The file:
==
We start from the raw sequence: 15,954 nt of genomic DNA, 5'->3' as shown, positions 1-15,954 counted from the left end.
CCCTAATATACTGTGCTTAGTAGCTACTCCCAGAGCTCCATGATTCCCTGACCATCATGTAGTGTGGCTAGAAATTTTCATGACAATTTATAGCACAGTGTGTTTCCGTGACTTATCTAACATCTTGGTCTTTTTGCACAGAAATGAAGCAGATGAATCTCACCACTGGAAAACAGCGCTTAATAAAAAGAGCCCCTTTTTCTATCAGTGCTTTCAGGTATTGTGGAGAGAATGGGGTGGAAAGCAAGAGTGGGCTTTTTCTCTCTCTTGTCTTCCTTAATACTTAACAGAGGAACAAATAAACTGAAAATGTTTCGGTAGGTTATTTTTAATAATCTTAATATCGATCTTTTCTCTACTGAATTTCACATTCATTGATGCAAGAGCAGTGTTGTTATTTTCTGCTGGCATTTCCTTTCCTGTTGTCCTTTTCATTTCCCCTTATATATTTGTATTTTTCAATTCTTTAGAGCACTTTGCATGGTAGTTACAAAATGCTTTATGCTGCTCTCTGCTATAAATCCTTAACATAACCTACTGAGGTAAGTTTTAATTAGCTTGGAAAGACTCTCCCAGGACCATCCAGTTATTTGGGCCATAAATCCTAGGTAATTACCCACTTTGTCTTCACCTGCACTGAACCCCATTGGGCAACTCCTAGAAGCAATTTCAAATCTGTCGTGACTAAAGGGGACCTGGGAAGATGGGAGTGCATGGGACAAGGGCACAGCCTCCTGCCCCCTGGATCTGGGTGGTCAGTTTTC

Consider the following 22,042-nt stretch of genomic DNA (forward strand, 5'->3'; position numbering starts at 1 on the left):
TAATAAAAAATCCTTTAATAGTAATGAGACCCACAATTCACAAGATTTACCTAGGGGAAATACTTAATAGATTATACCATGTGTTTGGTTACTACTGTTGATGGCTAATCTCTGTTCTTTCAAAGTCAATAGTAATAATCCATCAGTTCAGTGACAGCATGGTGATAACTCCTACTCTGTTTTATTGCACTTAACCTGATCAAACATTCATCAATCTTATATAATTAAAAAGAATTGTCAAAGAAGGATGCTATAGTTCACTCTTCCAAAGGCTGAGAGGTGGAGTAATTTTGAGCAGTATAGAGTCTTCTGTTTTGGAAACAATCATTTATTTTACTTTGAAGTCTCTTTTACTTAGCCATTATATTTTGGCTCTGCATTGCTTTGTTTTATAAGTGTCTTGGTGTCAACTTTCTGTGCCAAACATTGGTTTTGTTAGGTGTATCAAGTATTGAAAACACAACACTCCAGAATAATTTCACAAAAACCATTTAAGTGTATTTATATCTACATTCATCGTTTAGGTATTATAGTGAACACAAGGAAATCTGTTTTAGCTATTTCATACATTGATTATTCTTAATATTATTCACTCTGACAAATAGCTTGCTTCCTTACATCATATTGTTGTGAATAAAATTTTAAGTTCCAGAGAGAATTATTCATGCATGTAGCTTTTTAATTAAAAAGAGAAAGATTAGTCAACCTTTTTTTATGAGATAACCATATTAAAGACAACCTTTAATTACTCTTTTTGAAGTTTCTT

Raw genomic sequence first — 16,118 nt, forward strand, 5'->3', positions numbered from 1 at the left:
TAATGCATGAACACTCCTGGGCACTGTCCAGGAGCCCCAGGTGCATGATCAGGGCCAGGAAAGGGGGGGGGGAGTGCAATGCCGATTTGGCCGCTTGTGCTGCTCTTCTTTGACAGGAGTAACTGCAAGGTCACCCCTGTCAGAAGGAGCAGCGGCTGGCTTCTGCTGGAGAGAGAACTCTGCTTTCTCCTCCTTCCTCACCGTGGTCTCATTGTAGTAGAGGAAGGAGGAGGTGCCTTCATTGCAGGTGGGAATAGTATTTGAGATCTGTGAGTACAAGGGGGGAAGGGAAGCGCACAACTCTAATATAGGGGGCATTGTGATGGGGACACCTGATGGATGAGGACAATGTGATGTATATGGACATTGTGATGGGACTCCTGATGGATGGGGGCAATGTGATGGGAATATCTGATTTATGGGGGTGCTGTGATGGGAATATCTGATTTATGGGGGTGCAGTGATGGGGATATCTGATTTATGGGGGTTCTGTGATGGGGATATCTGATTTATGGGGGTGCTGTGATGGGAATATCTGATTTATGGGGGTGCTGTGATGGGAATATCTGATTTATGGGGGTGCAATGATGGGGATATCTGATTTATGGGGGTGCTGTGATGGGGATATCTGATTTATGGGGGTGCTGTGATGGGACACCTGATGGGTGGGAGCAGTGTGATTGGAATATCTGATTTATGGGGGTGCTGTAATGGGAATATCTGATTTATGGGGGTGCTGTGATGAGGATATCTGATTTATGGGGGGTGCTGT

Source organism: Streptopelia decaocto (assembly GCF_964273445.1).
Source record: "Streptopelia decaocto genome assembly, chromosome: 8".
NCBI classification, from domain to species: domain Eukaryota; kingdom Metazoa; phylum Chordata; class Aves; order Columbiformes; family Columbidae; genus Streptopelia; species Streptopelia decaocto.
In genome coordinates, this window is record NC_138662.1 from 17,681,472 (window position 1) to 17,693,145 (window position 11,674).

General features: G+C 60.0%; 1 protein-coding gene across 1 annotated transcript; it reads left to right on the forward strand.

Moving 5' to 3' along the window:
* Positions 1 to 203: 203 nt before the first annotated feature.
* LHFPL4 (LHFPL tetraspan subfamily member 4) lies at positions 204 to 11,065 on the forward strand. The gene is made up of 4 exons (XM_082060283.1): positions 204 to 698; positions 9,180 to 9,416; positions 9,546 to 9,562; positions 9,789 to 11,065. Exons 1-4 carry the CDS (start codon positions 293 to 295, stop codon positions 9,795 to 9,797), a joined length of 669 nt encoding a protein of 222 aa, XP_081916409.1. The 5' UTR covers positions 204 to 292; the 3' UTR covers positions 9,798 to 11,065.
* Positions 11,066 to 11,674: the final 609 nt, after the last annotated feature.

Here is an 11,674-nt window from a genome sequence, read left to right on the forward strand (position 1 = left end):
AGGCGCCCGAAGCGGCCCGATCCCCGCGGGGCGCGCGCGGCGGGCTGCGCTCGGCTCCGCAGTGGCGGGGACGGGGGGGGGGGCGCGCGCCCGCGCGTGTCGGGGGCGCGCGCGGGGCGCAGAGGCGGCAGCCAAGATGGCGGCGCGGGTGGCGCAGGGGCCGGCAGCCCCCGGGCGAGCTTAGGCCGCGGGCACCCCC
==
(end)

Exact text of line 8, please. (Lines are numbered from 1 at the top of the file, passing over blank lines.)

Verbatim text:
Source record: "Streptopelia decaocto genome assembly, chromosome: 8".